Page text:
N2 - The MEG experiment at PSI searches for the decay μ→eγ at a level of ≈10 -13 on the branching ratio BR(μ→eγ/ μ→tot), well beyond the present experimental limit (BR≤1. 2×10 -11 ) and is sensitive to the predictions of SUSY-GUT theories. To reach this goal the experiment uses one of the most intense continuous surface muon beams available (≈10 8 μ/s) and relies on advanced technology (LXe calorimetry, a gradient-field superconducting spectrometer as well as flexible and powerful trigger and acquisition systems). In order to maintain the highest possible energy, time and spatial resolutions for such detector, frequent calibration and monitoring, using a CockcroftWalton proton accelerator, are required. The proton beam is brought to the centre of MEG by a special bellows insertion system and travels in a direction opposite to the one of the normal μbeam. Protons interact with a lithium tetraborate (Li 2 B 4 O 7 ) nuclear target and produce one γ (17.6 MeV) from the reaction Li(p,γ)37Be48 or two coincident γs (11.67 and 4.4 MeV) from the reaction B(p, γ1 )511C612. The 17.6 MeV γ is used for calibrating and monitoring the LXe calorimeter ( σ Eγ/ Eγ =3.85±0.15% at 17.6 MeV) while the coincident 11.67 and 4.4 MeV γs are used to measure the relative timing of the calorimeter and the spectrometer timing counters ( σΔt =0.450±0.015ns).

AB - The MEG experiment at PSI searches for the decay μ→eγ at a level of ≈10 -13 on the branching ratio BR(μ→eγ/ μ→tot), well beyond the present experimental limit (BR≤1. 2×10 -11 ) and is sensitive to the predictions of SUSY-GUT theories. To reach this goal the experiment uses one of the most intense continuous surface muon beams available (≈10 8 μ/s) and relies on advanced technology (LXe calorimetry, a gradient-field superconducting spectrometer as well as flexible and powerful trigger and acquisition systems). In order to maintain the highest possible energy, time and spatial resolutions for such detector, frequent calibration and monitoring, using a CockcroftWalton proton accelerator, are required. The proton beam is brought to the centre of MEG by a special bellows insertion system and travels in a direction opposite to the one of the normal μbeam. Protons interact with a lithium tetraborate (Li 2 B 4 O 7 ) nuclear target and produce one γ (17.6 MeV) from the reaction Li(p,γ)37Be48 or two coincident γs (11.67 and 4.4 MeV) from the reaction B(p, γ1 )511C612. The 17.6 MeV γ is used for calibrating and monitoring the LXe calorimeter ( σ Eγ/ Eγ =3.85±0.15% at 17.6 MeV) while the coincident 11.67 and 4.4 MeV γs are used to measure the relative timing of the calorimeter and the spectrometer timing counters ( σΔt =0.450±0.015ns).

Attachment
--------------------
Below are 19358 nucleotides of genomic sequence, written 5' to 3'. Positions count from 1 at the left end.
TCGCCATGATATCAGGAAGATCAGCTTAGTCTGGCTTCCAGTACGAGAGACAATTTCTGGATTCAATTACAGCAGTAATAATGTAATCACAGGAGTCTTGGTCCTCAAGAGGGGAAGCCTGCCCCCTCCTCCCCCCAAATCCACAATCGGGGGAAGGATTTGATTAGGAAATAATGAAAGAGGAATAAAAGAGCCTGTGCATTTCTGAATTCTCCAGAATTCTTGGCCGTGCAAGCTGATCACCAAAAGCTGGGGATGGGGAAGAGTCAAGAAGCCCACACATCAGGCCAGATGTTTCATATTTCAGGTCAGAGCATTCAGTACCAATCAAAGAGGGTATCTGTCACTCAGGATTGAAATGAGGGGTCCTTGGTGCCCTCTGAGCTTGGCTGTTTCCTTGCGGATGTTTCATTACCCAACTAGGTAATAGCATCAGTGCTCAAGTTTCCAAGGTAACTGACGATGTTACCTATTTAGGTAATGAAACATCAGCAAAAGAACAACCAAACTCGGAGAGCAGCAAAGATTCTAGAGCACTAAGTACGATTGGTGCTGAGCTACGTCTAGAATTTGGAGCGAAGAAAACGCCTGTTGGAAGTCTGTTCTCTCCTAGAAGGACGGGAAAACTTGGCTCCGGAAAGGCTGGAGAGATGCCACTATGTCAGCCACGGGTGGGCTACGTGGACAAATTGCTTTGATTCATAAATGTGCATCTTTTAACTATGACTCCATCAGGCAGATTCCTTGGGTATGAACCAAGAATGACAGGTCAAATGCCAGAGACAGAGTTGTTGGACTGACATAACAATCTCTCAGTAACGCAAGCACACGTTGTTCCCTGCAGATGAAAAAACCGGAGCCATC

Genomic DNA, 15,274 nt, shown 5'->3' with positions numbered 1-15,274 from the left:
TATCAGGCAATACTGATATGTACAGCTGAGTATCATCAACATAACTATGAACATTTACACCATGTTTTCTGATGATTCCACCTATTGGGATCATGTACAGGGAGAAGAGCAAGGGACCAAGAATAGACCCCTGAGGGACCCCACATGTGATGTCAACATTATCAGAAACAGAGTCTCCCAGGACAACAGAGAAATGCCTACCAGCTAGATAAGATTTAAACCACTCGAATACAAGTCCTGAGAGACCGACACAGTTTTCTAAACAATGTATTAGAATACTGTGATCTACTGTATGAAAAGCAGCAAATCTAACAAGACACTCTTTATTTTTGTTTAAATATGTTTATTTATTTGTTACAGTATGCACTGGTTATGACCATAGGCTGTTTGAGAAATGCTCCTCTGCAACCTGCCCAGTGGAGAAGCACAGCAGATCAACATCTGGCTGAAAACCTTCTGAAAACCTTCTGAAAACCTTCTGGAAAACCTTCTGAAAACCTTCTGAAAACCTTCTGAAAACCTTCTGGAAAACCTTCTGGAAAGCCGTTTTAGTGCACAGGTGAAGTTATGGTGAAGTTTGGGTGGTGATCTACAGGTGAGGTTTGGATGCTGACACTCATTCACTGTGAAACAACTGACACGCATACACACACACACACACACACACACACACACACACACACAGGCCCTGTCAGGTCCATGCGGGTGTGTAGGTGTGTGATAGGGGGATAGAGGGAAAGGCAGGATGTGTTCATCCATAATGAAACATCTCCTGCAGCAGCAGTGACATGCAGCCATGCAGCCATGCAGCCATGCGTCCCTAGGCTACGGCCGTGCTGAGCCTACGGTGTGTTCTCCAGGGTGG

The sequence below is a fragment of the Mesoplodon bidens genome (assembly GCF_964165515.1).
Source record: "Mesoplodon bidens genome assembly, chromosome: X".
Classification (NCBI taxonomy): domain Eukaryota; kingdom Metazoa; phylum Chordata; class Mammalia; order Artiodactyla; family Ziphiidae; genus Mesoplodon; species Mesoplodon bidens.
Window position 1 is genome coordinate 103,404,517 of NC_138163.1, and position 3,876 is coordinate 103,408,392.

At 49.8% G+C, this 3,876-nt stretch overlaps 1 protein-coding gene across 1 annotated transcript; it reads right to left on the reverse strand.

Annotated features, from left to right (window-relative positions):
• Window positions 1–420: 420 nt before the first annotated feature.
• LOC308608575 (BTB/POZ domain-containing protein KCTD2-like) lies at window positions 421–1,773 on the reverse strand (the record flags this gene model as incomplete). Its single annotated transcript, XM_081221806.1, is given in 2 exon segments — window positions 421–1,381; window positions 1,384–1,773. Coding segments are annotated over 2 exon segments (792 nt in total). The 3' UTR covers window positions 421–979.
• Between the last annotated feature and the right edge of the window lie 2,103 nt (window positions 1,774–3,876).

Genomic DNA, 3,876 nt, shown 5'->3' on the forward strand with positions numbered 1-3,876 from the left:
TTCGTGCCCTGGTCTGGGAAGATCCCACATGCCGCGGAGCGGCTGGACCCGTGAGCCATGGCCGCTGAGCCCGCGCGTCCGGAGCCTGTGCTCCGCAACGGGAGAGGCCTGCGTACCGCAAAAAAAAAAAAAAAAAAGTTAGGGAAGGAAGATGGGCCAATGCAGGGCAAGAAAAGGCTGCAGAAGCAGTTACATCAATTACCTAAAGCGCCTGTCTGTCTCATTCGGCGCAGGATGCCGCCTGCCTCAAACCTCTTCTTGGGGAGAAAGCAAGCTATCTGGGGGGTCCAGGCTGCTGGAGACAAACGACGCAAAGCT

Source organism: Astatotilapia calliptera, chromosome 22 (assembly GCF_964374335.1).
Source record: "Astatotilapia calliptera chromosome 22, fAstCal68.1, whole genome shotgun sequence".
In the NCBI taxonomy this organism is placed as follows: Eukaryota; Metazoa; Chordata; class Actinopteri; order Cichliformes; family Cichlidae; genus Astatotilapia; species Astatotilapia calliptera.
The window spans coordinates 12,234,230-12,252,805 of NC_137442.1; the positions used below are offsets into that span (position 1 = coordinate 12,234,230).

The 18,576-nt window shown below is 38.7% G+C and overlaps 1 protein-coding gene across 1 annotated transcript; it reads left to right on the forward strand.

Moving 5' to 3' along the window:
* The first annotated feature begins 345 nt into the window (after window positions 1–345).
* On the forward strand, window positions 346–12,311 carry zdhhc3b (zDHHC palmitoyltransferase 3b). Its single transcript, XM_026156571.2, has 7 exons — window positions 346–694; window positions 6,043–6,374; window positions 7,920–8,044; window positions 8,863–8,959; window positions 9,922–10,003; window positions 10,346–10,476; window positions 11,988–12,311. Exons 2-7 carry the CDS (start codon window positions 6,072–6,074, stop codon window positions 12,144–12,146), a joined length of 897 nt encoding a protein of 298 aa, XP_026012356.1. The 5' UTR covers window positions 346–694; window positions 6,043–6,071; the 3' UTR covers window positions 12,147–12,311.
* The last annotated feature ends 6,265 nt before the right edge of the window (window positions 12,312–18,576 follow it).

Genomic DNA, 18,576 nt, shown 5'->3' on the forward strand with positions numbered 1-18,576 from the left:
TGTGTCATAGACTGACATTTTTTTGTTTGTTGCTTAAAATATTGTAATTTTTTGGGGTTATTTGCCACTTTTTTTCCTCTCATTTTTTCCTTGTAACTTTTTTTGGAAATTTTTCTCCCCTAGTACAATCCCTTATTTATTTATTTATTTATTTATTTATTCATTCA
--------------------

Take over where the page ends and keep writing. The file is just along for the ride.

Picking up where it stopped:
KW - γrays

KW - Beam monitoring

KW - Calibration

KW - CockcroftWalton accelerator